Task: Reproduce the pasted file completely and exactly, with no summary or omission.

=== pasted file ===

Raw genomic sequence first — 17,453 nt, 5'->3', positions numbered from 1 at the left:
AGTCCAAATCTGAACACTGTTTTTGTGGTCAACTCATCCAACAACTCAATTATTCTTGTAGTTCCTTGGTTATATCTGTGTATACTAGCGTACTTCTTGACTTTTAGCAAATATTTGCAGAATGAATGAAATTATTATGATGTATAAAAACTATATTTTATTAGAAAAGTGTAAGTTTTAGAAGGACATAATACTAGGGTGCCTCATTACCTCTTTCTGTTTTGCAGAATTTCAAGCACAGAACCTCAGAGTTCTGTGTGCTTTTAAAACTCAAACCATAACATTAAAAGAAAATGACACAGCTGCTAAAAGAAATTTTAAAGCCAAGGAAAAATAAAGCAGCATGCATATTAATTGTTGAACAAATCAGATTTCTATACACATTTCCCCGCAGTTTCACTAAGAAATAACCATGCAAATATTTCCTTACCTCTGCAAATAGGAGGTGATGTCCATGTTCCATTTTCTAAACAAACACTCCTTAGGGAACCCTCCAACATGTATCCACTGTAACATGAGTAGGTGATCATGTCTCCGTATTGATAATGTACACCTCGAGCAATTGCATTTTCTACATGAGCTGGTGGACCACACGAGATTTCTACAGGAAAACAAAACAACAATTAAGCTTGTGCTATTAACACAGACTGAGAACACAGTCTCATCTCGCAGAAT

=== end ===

Raw genomic sequence first — 17,453 nt, 5'->3', positions numbered from 1 at the left:
AGTCCAAATCTGAACACTGTTTTTGTGGTCAACTCATCCAACAACTCAATTATTCTTGTAGTTCCTTGGTTATATCTGTGTATACTAGCGTACTTCTTGACTTTTAGCAAATATTTGCAGAATGAATGAAATTATTATGATGTATAAAAACTATATTTTATTAGAAAAGTGTAAGTTTTAGAAGGACATAATACTAGGGTGCCTCATTACCTCTTTCTGTTTTGCAGAATTTCAAGCACAGAACCTCAGAGTTCTGTGTGCTTTTAAAACTCAAACCATAACATTAAAAGAAAATGACACAGCTGCTAAAAGAAATTTTAAAGCCAAGGAAAAATAAAGCAGCATGCATATTAATTGTTGAACAAATCAGATTTCTATACACATTTCCCCGCAGTTTCACTAAGAAATAACCATGCAAATATTTCCTTACCTCTGCAAATAGGAGGTGATGTCCATGTTCCATTTTCTAAACAAACACTCCTTAGGGAACCCTCCAACATGTATCCACTGTAACATGAGTAGGTGATCATGTCTCCGTATTGATAATGTACACCTCGAGCAATTGCATTTTCTACATGAGCTGGTGGACCACACGAGATTTCTACAGGAAAACAAAACAACAATTAAGCTTGTGCTATTAACACAGACTGAGAACACAGTCTCATCTCGCAGAAT